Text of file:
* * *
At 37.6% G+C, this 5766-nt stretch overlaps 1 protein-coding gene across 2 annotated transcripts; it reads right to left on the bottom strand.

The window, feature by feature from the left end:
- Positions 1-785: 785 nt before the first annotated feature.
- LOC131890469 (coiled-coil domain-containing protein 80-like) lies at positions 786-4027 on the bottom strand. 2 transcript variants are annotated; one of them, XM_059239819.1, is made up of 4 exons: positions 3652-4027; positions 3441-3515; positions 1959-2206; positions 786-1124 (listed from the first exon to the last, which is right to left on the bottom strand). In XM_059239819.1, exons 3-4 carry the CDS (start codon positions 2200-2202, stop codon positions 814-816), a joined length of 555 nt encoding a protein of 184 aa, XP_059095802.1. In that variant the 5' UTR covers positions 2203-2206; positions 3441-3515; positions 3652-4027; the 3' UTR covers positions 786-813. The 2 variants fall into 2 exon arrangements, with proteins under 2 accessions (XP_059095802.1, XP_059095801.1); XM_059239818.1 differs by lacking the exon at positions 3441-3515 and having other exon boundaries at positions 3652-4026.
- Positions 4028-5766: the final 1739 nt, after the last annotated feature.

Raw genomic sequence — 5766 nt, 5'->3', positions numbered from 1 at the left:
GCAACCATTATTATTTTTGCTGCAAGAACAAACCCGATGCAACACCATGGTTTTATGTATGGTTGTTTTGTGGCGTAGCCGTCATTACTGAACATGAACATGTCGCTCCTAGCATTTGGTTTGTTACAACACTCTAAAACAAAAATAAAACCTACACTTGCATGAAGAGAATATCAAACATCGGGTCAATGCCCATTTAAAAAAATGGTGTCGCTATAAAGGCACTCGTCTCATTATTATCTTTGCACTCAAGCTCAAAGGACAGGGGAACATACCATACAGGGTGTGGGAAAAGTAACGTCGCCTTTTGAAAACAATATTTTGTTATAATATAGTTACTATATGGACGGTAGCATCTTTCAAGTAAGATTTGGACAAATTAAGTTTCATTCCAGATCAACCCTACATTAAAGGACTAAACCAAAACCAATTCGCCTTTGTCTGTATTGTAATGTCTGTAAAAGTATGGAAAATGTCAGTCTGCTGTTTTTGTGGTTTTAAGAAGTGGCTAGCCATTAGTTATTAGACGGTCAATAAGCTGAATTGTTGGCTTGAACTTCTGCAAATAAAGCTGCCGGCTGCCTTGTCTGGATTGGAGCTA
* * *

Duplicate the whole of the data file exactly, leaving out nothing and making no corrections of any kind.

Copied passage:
At 37.6% G+C, this 5766-nt stretch overlaps 1 protein-coding gene across 2 annotated transcripts; it reads right to left on the bottom strand.

The window, feature by feature from the left end:
- Positions 1-785: 785 nt before the first annotated feature.
- LOC131890469 (coiled-coil domain-containing protein 80-like) lies at positions 786-4027 on the bottom strand. 2 transcript variants are annotated; one of them, XM_059239819.1, is made up of 4 exons: positions 3652-4027; positions 3441-3515; positions 1959-2206; positions 786-1124 (listed from the first exon to the last, which is right to left on the bottom strand). In XM_059239819.1, exons 3-4 carry the CDS (start codon positions 2200-2202, stop codon positions 814-816), a joined length of 555 nt encoding a protein of 184 aa, XP_059095802.1. In that variant the 5' UTR covers positions 2203-2206; positions 3441-3515; positions 3652-4027; the 3' UTR covers positions 786-813. The 2 variants fall into 2 exon arrangements, with proteins under 2 accessions (XP_059095802.1, XP_059095801.1); XM_059239818.1 differs by lacking the exon at positions 3441-3515 and having other exon boundaries at positions 3652-4026.
- Positions 4028-5766: the final 1739 nt, after the last annotated feature.

Raw genomic sequence — 5766 nt, 5'->3', positions numbered from 1 at the left:
GCAACCATTATTATTTTTGCTGCAAGAACAAACCCGATGCAACACCATGGTTTTATGTATGGTTGTTTTGTGGCGTAGCCGTCATTACTGAACATGAACATGTCGCTCCTAGCATTTGGTTTGTTACAACACTCTAAAACAAAAATAAAACCTACACTTGCATGAAGAGAATATCAAACATCGGGTCAATGCCCATTTAAAAAAATGGTGTCGCTATAAAGGCACTCGTCTCATTATTATCTTTGCACTCAAGCTCAAAGGACAGGGGAACATACCATACAGGGTGTGGGAAAAGTAACGTCGCCTTTTGAAAACAATATTTTGTTATAATATAGTTACTATATGGACGGTAGCATCTTTCAAGTAAGATTTGGACAAATTAAGTTTCATTCCAGATCAACCCTACATTAAAGGACTAAACCAAAACCAATTCGCCTTTGTCTGTATTGTAATGTCTGTAAAAGTATGGAAAATGTCAGTCTGCTGTTTTTGTGGTTTTAAGAAGTGGCTAGCCATTAGTTATTAGACGGTCAATAAGCTGAATTGTTGGCTTGAACTTCTGCAAATAAAGCTGCCGGCTGCCTTGTCTGGATTGGAGCTA